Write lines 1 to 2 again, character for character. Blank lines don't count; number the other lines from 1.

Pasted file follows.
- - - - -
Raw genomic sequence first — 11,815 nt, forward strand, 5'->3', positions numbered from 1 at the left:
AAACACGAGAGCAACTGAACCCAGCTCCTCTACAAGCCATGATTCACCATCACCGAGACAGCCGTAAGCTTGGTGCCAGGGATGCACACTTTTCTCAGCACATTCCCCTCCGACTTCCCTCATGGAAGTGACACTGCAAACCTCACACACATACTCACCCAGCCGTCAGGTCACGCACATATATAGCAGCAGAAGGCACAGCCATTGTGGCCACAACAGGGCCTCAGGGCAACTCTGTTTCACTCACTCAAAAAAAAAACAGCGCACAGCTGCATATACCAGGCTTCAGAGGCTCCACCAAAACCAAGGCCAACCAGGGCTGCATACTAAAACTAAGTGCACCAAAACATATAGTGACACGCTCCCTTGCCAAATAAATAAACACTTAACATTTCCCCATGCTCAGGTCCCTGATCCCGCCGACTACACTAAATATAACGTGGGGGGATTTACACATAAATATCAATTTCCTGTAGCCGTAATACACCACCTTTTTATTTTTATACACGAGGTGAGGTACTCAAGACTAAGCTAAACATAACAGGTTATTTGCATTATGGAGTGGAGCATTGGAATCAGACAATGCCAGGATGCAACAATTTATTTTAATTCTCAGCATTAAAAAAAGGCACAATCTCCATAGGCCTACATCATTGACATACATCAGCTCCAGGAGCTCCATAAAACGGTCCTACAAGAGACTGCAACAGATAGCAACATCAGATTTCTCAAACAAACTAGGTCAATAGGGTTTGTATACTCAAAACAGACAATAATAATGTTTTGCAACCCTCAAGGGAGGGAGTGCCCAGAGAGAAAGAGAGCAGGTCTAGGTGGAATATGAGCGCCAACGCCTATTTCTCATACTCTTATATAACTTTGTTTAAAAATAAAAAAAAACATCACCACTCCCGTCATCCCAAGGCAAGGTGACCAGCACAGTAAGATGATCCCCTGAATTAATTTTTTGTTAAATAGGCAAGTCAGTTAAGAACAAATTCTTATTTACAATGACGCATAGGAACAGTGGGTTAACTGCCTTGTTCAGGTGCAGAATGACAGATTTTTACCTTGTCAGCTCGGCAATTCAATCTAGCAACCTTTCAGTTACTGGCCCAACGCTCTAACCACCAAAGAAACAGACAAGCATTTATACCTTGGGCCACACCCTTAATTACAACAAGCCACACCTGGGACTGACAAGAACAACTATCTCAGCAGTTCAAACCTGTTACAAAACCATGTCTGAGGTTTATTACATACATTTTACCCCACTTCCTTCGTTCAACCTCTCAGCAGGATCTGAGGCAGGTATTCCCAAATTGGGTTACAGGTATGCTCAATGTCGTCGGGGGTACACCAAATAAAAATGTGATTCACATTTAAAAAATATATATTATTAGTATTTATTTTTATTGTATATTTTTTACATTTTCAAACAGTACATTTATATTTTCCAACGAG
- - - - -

Raw genomic sequence first — 11,815 nt, forward strand, 5'->3', positions numbered from 1 at the left:
AAACACGAGAGCAACTGAACCCAGCTCCTCTACAAGCCATGATTCACCATCACCGAGACAGCCGTAAGCTTGGTGCCAGGGATGCACACTTTTCTCAGCACATTCCCCTCCGACTTCCCTCATGGAAGTGACACTGCAAACCTCACACACATACTCACCCAGCCGTCAGGTCACGCACATATATAGCAGCAGAAGGCACAGCCATTGTGGCCACAACAGGGCCTCAGGGCAACTCTGTTTCACTCACTCAAAAAAAAAACAGCGCACAGCTGCATATACCAGGCTTCAGAGGCTCCACCAAAACCAAGGCCAACCAGGGCTGCATACTAAAACTAAGTGCACCAAAACATATAGTGACACGCTCCCTTGCCAAATAAATAAACACTTAACATTTCCCCATGCTCAGGTCCCTGATCCCGCCGACTACACTAAATATAACGTGGGGGGATTTACACATAAATATCAATTTCCTGTAGCCGTAATACACCACCTTTTTATTTTTATACACGAGGTGAGGTACTCAAGACTAAGCTAAACATAACAGGTTATTTGCATTATGGAGTGGAGCATTGGAATCAGACAATGCCAGGATGCAACAATTTATTTTAATTCTCAGCATTAAAAAAAGGCACAATCTCCATAGGCCTACATCATTGACATACATCAGCTCCAGGAGCTCCATAAAACGGTCCTACAAGAGACTGCAACAGATAGCAACATCAGATTTCTCAAACAAACTAGGTCAATAGGGTTTGTATACTCAAAACAGACAATAATAATGTTTTGCAACCCTCAAGGGAGGGAGTGCCCAGAGAGAAAGAGAGCAGGTCTAGGTGGAATATGAGCGCCAACGCCTATTTCTCATACTCTTATATAACTTTGTTTAAAAATAAAAAAAAACATCACCACTCCCGTCATCCCAAGGCAAGGTGACCAGCACAGTAAGATGATCCCCTGAATTAATTTTTTGTTAAATAGGCAAGTCAGTTAAGAACAAATTCTTATTTACAATGACGCATAGGAACAGTGGGTTAACTGCCTTGTTCAGGTGCAGAATGACAGATTTTTACCTTGTCAGCTCGGCAATTCAATCTAGCAACCTTTCAGTTACTGGCCCAACGCTCTAACCACCAAAGAAACAGACAAGCATTTATACCTTGGGCCACACCCTTAATTACAACAAGCCACACCTGGGACTGACAAGAACAACTATCTCAGCAGTTCAAACCTGTTACAAAACCATGTCTGAGGTTTATTACATACATTTTACCCCACTTCCTTCGTTCAACCTCTCAGCAGGATCTGAGGCAGGTATTCCCAAATTGGGTTACAGGTATGCTCAATGTCGTCGGGGGTACACCAAATAAAAATGTGATTCACATTTAAAAAATATATATTATTAGTATTTATTTTTATTGTATATTTTTTACATTTTCAAACAGTACATTTATATTTTCCAACGAG